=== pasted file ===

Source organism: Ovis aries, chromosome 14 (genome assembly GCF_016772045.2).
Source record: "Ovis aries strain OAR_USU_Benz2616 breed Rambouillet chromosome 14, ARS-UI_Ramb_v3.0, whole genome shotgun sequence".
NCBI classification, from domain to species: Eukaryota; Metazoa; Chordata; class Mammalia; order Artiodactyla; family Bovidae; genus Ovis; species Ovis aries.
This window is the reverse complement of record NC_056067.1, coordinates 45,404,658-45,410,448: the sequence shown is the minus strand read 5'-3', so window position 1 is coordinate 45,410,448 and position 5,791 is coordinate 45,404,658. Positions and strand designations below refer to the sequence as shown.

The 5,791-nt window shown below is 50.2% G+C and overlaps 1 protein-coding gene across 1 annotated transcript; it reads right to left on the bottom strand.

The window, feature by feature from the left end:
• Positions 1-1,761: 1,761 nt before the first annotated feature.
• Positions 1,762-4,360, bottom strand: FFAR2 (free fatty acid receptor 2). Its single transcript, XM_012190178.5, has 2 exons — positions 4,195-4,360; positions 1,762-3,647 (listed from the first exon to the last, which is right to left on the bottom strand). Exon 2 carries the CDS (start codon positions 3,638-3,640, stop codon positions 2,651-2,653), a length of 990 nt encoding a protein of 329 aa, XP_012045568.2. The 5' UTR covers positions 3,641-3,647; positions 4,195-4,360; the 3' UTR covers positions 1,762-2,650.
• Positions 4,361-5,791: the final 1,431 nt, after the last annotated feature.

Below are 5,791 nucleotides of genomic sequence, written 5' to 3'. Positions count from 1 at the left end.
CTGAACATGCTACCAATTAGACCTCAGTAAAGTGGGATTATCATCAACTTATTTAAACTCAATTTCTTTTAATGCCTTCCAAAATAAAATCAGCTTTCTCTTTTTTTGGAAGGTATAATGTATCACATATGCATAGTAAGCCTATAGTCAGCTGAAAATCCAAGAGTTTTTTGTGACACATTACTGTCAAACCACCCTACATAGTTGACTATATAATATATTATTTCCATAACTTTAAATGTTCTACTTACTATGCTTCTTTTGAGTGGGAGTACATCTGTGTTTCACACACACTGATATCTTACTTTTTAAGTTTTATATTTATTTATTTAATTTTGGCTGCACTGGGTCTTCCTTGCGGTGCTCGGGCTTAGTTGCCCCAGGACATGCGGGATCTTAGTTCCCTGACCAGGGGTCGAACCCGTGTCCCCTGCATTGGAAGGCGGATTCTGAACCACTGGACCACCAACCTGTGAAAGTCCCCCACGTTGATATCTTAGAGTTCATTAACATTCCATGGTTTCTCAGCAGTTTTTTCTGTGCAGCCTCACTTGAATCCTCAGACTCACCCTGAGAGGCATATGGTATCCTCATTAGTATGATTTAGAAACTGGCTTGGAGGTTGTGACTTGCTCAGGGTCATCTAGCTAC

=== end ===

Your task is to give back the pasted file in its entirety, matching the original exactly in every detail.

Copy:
Source organism: Ovis aries, chromosome 14 (genome assembly GCF_016772045.2).
Source record: "Ovis aries strain OAR_USU_Benz2616 breed Rambouillet chromosome 14, ARS-UI_Ramb_v3.0, whole genome shotgun sequence".
NCBI classification, from domain to species: Eukaryota; Metazoa; Chordata; class Mammalia; order Artiodactyla; family Bovidae; genus Ovis; species Ovis aries.
This window is the reverse complement of record NC_056067.1, coordinates 45,404,658-45,410,448: the sequence shown is the minus strand read 5'-3', so window position 1 is coordinate 45,410,448 and position 5,791 is coordinate 45,404,658. Positions and strand designations below refer to the sequence as shown.

The 5,791-nt window shown below is 50.2% G+C and overlaps 1 protein-coding gene across 1 annotated transcript; it reads right to left on the bottom strand.

The window, feature by feature from the left end:
• Positions 1-1,761: 1,761 nt before the first annotated feature.
• Positions 1,762-4,360, bottom strand: FFAR2 (free fatty acid receptor 2). Its single transcript, XM_012190178.5, has 2 exons — positions 4,195-4,360; positions 1,762-3,647 (listed from the first exon to the last, which is right to left on the bottom strand). Exon 2 carries the CDS (start codon positions 3,638-3,640, stop codon positions 2,651-2,653), a length of 990 nt encoding a protein of 329 aa, XP_012045568.2. The 5' UTR covers positions 3,641-3,647; positions 4,195-4,360; the 3' UTR covers positions 1,762-2,650.
• Positions 4,361-5,791: the final 1,431 nt, after the last annotated feature.

Below are 5,791 nucleotides of genomic sequence, written 5' to 3'. Positions count from 1 at the left end.
CTGAACATGCTACCAATTAGACCTCAGTAAAGTGGGATTATCATCAACTTATTTAAACTCAATTTCTTTTAATGCCTTCCAAAATAAAATCAGCTTTCTCTTTTTTTGGAAGGTATAATGTATCACATATGCATAGTAAGCCTATAGTCAGCTGAAAATCCAAGAGTTTTTTGTGACACATTACTGTCAAACCACCCTACATAGTTGACTATATAATATATTATTTCCATAACTTTAAATGTTCTACTTACTATGCTTCTTTTGAGTGGGAGTACATCTGTGTTTCACACACACTGATATCTTACTTTTTAAGTTTTATATTTATTTATTTAATTTTGGCTGCACTGGGTCTTCCTTGCGGTGCTCGGGCTTAGTTGCCCCAGGACATGCGGGATCTTAGTTCCCTGACCAGGGGTCGAACCCGTGTCCCCTGCATTGGAAGGCGGATTCTGAACCACTGGACCACCAACCTGTGAAAGTCCCCCACGTTGATATCTTAGAGTTCATTAACATTCCATGGTTTCTCAGCAGTTTTTTCTGTGCAGCCTCACTTGAATCCTCAGACTCACCCTGAGAGGCATATGGTATCCTCATTAGTATGATTTAGAAACTGGCTTGGAGGTTGTGACTTGCTCAGGGTCATCTAGCTAC